Tropical Forests, International Jungle: The Underside of Global Ecopolitics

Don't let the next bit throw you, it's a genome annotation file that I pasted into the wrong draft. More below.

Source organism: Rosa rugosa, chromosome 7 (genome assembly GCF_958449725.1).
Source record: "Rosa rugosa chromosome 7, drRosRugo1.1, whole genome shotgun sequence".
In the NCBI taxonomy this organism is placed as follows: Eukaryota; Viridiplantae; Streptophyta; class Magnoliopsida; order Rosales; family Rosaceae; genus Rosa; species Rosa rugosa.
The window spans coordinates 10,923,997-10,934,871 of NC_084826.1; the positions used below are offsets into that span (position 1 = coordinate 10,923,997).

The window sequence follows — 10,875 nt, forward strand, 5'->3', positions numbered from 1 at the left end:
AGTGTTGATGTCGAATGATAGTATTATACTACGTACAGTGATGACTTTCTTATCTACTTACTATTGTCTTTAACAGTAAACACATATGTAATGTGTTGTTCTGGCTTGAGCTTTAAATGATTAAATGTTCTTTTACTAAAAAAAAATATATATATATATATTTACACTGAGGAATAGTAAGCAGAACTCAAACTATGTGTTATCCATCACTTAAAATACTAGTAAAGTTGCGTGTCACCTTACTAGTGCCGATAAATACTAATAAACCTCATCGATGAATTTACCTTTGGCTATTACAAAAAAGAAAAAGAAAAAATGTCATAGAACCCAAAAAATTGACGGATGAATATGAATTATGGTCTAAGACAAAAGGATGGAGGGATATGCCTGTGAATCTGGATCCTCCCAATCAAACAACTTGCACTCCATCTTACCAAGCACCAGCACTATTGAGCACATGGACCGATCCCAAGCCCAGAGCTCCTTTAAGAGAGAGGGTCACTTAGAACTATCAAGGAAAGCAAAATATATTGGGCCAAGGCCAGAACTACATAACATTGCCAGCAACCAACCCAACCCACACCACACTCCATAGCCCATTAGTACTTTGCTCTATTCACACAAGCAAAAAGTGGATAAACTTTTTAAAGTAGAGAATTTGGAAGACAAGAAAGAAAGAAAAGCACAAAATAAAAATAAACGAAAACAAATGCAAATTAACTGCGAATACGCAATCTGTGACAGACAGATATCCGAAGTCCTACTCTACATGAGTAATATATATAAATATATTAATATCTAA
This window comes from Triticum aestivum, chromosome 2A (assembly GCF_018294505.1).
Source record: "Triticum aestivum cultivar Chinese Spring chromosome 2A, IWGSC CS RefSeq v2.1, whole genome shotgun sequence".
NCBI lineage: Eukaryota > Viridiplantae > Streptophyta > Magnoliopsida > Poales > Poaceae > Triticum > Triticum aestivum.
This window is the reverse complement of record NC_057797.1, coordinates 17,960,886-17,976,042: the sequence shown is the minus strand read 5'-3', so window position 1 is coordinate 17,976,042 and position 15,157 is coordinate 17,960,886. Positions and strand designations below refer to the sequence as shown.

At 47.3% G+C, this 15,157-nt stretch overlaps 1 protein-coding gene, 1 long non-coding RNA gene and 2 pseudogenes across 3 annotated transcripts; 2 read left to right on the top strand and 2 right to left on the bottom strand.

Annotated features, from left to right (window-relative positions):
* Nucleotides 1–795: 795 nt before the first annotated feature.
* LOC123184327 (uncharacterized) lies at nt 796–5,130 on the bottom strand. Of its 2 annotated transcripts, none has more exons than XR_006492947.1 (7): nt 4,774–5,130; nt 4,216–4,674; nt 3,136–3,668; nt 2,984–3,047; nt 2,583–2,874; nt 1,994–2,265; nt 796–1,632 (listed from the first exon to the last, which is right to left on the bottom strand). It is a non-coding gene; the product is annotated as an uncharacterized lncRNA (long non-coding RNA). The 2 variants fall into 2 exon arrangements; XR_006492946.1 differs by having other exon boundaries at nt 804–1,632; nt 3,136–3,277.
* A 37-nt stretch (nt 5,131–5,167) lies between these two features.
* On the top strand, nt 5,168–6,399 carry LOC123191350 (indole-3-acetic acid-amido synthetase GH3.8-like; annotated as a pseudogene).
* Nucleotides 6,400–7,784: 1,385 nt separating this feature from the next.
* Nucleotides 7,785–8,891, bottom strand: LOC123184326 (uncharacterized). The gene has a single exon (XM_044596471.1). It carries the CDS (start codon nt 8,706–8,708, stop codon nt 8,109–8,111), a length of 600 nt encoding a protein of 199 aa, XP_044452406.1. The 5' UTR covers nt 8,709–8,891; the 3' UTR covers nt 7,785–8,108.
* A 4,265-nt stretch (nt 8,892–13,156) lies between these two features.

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Marie-Claude Smouts looks at the issue of rain forest depletion and global environmental policies. Beginning with how the issue entered the world stage in the 1980s despite alarms over the issue in the 1950s, Tropical Forests, International Jungle explores the complexities of what are tropical forests, what role they play not only in environmentalism but in trade, health care, and almost every facet of natural and social life for those living there and beyond. Although for most in the developed world tropical forests have gained a status of part of our world heritage, these forests are not really part of the global commons or a global public good. Developing nations maintain control over the forests within their borders and often use the forests as they see fit. The international system for mediating the issue is a fractured group of non-governmental organizations and transnational networks, often with competing views of how to manage tropical forests. Despite this seemingly grim picture, Smouts is optimistic. A changing world view toward forest depletion is influencing countries both North and South. Although forests will be used commercially, it is a dynamic process that should maintain them far into the future.